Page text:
In addition to synchronizing entire methods, the synchronized keyword can be used in a special construct to guard arbitrary blocks of code. In this form it also takes an explicit argument that specifies the object for which it is to acquire a lock:

synchronized ( myObject ) { 
    // Functionality that needs to be synced 
    ... 
    } 

The code block above can appear in any method. When it is reached, the thread has to acquire the lock on myObject before proceeding. In this way, we can have methods (or parts of methods) in different classes synchronized the same as methods in the same class.

A synchronized method is, therefore, equivalent to a method with its statements synchronized on the current object. Thus:

synchronized void myMethod () { 
    ... 
} 

is equivalent to:

void myMethod () { 
    synchronized ( this ) { 
        ... 
    } 
} 

wait() and notify()

With the synchronized keyword, we can serialize the execution of complete methods and blocks of code. The wait() and notify() methods of the Object class extend this capability. Every object in Java is a subclass of Object, so every object inherits these methods. By using wait() and notify(), a thread can give up its hold on a lock at an arbitrary point, and then wait for another thread to give it back before continuing. All of the coordinated activity still happens inside of synchronized blocks, and still only one thread is executing at a given time.

By executing wait() from a synchronized block, a thread gives up its hold on the lock and goes to sleep. A thread might do this if it needs to wait for something to happen in another part of the application, as you'll see shortly. Later, when the necessary event happens, the thread that is running it calls notify() from a block synchronized on the same object. Now the first thread wakes up and begins trying to acquire the lock again.

When the first thread manages to reacquire the lock, it continues from the point it left off. However, the thread that waited may not get the lock immediately (or perhaps ever). It depends on when the second thread eventually releases the lock, and which thread manages to snag it next. Note also, that the first thread won't wake up from the wait() unless another thread calls notify(). There is an overloaded version of wait(), however, that allows us to specify a timeout period. If another thread doesn't call notify() in the specified period, the waiting thread automatically wakes up.

Let's look at a simple scenario to see what's going on. In the following example, we'll assume there are three threads--one waiting to execute each of the three synchronized methods of the MyThing class. We'll call them the waiter, notifier, and related threads, respectively. Here's a code fragment to illustrate:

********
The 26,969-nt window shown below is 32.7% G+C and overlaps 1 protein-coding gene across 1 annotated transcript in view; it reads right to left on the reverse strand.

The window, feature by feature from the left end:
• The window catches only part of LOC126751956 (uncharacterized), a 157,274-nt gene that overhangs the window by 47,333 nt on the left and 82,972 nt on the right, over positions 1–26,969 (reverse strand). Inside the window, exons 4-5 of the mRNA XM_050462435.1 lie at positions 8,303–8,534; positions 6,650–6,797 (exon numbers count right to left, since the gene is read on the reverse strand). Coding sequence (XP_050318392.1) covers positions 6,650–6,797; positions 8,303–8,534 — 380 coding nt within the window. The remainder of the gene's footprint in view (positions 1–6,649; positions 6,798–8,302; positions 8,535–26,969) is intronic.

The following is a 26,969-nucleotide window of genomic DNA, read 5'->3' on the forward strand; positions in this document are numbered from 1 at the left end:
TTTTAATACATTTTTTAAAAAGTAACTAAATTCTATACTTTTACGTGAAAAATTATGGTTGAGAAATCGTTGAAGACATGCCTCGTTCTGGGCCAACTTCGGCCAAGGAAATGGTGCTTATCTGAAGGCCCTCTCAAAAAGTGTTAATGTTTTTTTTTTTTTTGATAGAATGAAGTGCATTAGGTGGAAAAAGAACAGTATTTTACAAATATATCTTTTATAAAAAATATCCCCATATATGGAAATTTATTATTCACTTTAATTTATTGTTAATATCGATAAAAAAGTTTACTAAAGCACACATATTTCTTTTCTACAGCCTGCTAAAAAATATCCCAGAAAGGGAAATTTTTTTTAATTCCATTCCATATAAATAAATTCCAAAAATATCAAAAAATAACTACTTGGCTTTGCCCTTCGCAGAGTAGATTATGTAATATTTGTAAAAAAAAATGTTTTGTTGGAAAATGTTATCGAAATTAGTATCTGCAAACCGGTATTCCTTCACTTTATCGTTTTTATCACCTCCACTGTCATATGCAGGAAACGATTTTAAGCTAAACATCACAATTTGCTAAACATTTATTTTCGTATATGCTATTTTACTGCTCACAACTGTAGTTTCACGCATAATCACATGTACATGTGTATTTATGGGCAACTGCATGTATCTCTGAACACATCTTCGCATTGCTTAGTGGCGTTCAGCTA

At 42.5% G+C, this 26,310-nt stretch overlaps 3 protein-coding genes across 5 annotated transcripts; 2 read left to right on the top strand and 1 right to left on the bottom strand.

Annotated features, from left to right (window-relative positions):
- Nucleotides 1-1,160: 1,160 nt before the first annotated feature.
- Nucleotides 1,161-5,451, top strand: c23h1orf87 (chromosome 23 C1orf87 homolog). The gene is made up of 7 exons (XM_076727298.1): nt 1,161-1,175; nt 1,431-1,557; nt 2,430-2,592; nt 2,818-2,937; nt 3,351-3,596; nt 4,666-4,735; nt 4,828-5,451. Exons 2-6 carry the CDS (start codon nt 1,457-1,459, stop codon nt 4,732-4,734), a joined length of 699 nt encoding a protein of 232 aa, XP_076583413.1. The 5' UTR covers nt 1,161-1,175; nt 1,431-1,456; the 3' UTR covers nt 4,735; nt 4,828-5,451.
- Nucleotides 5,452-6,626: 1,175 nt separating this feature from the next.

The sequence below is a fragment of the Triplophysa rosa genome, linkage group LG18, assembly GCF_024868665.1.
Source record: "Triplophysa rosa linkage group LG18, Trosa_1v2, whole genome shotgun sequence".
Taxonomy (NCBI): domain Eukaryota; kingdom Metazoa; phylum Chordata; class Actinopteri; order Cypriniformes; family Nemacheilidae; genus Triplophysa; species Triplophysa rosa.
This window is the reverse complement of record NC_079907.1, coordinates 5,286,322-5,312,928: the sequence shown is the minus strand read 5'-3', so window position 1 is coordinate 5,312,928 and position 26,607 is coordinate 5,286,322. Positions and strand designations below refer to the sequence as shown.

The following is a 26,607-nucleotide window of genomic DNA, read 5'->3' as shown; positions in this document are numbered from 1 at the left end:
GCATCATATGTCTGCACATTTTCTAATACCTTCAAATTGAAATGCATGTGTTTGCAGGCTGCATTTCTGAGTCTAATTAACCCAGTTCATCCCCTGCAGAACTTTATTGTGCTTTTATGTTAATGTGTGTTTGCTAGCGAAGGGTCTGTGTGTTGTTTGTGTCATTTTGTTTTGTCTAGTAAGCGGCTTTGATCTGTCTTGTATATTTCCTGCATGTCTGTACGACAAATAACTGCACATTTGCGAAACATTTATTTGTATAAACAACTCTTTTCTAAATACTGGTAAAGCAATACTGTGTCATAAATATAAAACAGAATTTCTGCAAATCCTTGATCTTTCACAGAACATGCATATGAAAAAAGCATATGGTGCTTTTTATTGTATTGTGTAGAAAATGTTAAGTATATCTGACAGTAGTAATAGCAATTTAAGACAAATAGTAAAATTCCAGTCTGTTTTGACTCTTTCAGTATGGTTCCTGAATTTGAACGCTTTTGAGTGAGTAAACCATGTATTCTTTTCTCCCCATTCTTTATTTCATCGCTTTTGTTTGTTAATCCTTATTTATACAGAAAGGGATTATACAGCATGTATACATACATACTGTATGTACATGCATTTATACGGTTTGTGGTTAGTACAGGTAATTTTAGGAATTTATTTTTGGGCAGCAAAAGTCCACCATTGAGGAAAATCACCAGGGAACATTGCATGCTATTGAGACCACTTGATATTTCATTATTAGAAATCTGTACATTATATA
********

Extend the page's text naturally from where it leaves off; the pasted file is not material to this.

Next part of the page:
class MyThing { 
 
    synchronized void waiterMethod() { 
        // Do some stuff 
 
        // Now we need to wait for notifier to do something 
        wait(); 
 
        // Continue where we left off 
    } 
 
    synchronized void notifierMethod() { 
        // Do some stuff  
 
        // Notify waiter that we've done it 
        notify(); 
 
        // Do more things 
    } 
 
    synchronized void relatedMethod() { 
        // Do some related stuff 
    } 

Let's assume waiter gets through the gate first and begins executing waiterMethod(). The two other threads are initially blocked, trying to acquire the lock for the MyThing object. When waiter executes the wait() method, it relinquishes its hold on the lock and goes to sleep. Now there are now two viable threads waiting for the lock. Which thread gets it depends on several factors, including chance and the priorities of the threads. (We'll discuss thread scheduling in the next section).

Let's say that notifier is the next thread to acquire the lock, so it begins to run. waiter continues to sleep and related languishes, waiting for its turn. When notifier executes the call to notify(), Java prods the waiter thread, effectively telling it something has changed. waiter then wakes up and rejoins related in vying for the MyThing lock. Note that it doesn't actually receive the lock; it just changes from saying "leave me alone" to "I want the lock."

At this point, notifier still owns the lock and continues to hold it until it leaves its synchronized method (or perhaps executes a wait() itself). When it finally completes, the other two methods get to fight over the lock. waiter would like to continue executing waiterMethod() from the point it left off, while unrelated, which has been patient, would like to get started. We'll let you choose your own ending for the story.

For each call to notify(), Java wakes up just one method that is asleep in a wait() call. If there are multiple threads waiting, Java picks the first thread on a first-in, first-out basis. The Object class also provides a notifyAll() call to wake up all waiting threads. In most cases, you'll probably want to use notifyAll() rather than notify(). Keep in mind that notify() really means "Hey, something related to this object has changed. The condition you are waiting for may have changed, so check it again." In general, there is no reason to assume only one thread at a time is interested in the change or able to act upon it. Different threads might look upon whatever has changed in different ways.